Tesla’s works, and most of all discoveries of induction engine and multi-phase system of alternate currents, which have uncovered wide range of possibilities for production, transfer and use of electric energy, remain today as cornerstones for the development of temporary civilization and their creator is considered as one of the greatest inventors. The scientific public has granted him his greatest acknowledgement when they decided that the measuring unit for magnetic induction get the name ‘tesla’. That is how Tesla was added among the names of the great scientists like Volt, Amper, Faraday, Herz, Kelvin and others.

Often perceived as a man out of his time or a man for all time, Tesla discovered and presented people with energy and power that they have not been exposed to until then. The words of the American researcher Armstrong speak best of Tesla’s scientific contribution: “I believe that the world will wait long time for a progress and imagination equal to Tesla’s”.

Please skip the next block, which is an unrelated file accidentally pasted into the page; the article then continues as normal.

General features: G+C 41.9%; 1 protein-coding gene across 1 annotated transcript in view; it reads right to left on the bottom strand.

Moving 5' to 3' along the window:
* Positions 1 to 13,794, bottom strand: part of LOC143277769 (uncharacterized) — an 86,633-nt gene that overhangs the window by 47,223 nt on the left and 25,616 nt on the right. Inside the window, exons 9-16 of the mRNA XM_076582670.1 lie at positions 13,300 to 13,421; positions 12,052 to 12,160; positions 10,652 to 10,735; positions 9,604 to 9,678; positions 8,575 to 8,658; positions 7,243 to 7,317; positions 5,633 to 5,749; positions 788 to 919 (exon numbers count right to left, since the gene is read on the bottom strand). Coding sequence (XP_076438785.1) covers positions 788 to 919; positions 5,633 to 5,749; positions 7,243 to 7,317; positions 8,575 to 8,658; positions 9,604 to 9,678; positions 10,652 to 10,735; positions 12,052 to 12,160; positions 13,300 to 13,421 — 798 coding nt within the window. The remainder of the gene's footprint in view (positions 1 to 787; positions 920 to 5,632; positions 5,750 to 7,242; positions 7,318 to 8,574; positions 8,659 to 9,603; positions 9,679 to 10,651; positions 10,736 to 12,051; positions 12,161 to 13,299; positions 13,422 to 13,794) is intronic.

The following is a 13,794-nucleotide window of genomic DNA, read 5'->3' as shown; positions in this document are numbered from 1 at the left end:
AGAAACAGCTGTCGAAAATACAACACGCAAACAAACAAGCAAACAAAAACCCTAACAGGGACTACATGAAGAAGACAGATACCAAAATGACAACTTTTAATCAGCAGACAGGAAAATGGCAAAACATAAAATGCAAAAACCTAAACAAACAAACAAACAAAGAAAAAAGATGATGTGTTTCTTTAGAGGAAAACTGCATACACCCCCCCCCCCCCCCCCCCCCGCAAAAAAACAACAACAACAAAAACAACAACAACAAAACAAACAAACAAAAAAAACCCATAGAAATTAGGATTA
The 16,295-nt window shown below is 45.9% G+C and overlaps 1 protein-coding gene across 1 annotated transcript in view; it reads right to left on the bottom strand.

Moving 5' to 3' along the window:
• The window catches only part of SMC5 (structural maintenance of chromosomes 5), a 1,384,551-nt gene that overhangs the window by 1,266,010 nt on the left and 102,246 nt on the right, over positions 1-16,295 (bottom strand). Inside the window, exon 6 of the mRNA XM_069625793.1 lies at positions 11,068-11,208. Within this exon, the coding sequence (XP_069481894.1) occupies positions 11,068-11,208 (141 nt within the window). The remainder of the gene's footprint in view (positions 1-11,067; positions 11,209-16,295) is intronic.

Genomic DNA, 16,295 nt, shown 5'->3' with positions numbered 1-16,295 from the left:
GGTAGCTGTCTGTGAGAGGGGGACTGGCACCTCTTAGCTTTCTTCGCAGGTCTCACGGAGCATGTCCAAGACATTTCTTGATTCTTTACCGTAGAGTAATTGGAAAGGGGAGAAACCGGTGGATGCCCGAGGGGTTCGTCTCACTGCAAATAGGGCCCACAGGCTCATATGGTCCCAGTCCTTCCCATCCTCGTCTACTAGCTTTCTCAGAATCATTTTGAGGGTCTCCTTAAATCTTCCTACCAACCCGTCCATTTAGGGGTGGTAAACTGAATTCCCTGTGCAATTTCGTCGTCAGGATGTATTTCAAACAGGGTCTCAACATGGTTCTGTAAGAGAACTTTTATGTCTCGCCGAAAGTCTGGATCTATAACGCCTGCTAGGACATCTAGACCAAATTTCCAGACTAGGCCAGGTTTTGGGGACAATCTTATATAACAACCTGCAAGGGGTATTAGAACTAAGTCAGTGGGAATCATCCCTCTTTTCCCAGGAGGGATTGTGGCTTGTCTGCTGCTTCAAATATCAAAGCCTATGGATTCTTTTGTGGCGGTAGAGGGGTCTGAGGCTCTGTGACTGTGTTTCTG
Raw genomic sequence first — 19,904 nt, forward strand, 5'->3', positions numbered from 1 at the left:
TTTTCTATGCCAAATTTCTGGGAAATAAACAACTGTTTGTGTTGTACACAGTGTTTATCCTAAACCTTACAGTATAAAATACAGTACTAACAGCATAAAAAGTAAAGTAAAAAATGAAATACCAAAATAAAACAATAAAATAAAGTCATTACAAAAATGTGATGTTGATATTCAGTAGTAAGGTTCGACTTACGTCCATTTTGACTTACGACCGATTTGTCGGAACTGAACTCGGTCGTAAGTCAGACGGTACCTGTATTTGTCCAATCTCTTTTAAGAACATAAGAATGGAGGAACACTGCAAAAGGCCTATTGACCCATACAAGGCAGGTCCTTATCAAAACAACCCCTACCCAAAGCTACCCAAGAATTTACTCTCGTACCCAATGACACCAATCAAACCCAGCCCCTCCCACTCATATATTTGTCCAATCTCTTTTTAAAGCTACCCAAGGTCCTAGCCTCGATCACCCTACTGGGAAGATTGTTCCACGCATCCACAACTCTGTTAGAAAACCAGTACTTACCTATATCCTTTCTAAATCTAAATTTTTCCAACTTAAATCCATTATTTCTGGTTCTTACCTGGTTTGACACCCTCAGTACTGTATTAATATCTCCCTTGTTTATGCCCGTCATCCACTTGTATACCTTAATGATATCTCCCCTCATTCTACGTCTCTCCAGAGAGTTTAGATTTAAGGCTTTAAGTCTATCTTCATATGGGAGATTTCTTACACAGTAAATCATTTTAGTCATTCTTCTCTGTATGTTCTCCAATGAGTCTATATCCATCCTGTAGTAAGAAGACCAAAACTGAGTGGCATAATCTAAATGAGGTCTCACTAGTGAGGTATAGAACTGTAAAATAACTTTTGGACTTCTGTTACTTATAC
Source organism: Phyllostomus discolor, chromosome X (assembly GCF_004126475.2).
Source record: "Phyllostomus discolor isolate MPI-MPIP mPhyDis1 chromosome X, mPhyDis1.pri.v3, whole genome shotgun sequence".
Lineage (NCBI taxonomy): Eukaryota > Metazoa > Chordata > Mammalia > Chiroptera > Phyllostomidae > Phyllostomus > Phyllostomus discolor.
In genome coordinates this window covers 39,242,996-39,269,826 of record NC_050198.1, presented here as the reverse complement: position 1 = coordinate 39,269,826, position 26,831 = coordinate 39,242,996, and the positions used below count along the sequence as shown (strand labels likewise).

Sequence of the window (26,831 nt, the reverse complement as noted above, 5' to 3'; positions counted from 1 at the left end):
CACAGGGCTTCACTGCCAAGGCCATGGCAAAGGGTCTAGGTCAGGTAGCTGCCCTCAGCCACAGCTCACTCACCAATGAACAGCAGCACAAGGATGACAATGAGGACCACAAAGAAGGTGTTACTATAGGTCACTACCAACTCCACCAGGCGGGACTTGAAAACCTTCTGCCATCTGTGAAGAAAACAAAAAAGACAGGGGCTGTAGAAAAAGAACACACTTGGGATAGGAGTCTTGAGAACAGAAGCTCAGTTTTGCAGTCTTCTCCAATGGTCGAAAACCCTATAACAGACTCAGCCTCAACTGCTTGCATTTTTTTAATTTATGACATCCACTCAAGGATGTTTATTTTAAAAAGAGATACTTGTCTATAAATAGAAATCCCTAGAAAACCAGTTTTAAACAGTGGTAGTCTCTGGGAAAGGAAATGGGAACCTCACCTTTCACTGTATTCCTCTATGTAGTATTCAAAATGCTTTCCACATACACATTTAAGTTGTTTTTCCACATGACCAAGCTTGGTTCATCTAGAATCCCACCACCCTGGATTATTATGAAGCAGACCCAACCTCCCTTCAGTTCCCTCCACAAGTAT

Tesla’s estate has been moved to Belgrade and is being kept at the Nikola Tesla Museum in Belgrade. It has been entered in the UNESCO register “Memory of the World” and thus became a part of the world cultural heritage.